Lisa is a homemaker.
It isn't the life that she intended. She has a BA in art history; when she left Wyoming, she'd thought she was going places. Europe, first, then New York: a placement in a gallery, maybe, or a museum, something part-time, just enough to fund the MA in a couple of years and, after that, who knew? But there was Casey; and Casey was charming, with his diffident, little-boy smile, and the shaggy blond hair falling into his absurdly serious brown eyes, and she couldn't say no to Casey - who could? But that was okay. Casey was going places too. They could go there together, Lisa thought.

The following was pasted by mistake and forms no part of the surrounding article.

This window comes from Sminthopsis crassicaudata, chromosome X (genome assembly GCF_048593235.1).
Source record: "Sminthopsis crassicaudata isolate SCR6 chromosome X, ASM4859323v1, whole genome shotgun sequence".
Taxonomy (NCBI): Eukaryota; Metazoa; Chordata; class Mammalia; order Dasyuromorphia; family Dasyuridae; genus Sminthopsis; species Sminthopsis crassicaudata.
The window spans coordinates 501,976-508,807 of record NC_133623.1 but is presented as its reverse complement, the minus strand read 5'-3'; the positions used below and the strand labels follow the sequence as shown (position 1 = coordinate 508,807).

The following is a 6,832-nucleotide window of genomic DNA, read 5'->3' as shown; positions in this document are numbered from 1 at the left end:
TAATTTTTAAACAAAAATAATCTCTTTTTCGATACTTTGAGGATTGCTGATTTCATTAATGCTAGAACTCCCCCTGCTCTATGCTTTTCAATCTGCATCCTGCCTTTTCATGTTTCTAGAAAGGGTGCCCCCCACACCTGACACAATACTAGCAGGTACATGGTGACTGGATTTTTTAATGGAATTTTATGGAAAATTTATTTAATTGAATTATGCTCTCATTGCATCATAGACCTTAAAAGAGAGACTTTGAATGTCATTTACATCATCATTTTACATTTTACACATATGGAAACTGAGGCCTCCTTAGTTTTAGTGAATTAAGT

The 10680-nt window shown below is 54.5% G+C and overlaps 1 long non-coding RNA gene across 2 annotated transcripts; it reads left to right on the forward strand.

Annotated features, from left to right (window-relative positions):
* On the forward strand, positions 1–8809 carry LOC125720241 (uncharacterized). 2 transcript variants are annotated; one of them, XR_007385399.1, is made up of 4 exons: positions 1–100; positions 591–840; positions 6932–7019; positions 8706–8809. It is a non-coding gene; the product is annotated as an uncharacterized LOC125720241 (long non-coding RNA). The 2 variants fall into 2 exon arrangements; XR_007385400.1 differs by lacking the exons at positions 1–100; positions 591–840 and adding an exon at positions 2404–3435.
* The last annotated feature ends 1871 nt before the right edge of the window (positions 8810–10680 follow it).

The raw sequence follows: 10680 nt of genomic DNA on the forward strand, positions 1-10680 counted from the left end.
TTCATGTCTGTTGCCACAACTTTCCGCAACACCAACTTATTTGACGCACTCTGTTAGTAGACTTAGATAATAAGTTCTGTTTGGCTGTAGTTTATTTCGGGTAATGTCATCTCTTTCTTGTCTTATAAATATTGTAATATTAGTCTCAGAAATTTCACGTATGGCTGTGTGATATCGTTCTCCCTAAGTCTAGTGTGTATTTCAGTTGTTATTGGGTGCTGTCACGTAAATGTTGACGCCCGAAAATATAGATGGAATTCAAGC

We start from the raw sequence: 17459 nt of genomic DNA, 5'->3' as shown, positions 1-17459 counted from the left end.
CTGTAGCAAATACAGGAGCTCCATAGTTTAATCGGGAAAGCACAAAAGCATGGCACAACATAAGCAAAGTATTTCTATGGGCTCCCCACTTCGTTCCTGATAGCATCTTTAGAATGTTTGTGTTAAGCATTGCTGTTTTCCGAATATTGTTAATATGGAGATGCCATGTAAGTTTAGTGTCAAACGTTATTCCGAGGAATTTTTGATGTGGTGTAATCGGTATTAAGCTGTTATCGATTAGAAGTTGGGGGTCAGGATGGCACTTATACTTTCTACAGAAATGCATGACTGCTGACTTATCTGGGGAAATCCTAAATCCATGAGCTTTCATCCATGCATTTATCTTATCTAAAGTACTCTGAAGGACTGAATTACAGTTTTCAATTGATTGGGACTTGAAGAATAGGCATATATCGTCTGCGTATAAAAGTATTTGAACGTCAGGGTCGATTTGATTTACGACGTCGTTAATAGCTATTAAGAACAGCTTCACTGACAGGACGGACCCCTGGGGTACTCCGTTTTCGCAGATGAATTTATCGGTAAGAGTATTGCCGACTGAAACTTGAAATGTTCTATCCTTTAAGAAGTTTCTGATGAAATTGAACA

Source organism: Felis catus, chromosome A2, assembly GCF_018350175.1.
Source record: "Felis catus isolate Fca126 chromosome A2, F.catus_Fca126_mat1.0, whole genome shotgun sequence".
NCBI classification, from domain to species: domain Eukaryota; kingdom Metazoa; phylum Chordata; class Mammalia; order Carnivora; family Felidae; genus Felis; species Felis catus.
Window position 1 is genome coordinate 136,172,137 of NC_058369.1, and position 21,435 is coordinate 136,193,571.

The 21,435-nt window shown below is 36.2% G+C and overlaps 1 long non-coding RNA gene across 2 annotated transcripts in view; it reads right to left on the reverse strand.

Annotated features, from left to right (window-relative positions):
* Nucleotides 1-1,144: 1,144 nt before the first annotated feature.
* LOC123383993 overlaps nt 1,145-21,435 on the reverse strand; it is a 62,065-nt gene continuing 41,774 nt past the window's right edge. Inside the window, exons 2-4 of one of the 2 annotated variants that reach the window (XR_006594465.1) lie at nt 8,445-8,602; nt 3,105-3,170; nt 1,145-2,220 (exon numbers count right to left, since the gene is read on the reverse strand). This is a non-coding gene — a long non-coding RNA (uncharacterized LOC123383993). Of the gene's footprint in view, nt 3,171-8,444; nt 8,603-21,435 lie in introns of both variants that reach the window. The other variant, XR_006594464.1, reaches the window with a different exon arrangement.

They could have gone anywhere: they were young and smart, ambitious and talented. But where they ended up was Dallas, and Dallas hadn't been kind to Lisa. Jobs in her sector had been few, and the market fiercely competitive. She'd ended up defaulting to secretarial work, hating every moment of it, hating the people still more. And so, when she found herself facing an unplanned - unplanned, not unwelcome, no - pregnancy, it had been easy to listen to Casey when he sat her down for a long, earnest conversation. She was obviously unhappy, he'd said, and he was making good money, what with the new show starting, the promotion to lead anchor; wouldn't it be better for her, better for the baby, if she became a full-time mother, at least for a few years? Especially, Casey said, if you took into account the prohibitive cost of good childcare, and all of Lisa's arguments ("Sure, Casey, why don't I just single-handedly set the women's movement back thirty years?") melted in the face of how adorable Casey was, how much she loved him, how he could use a word like prohibitive in ordinary conversation and not even realise, that he might be a dork but, god, he was her dork, and she was keeping him if it killed her.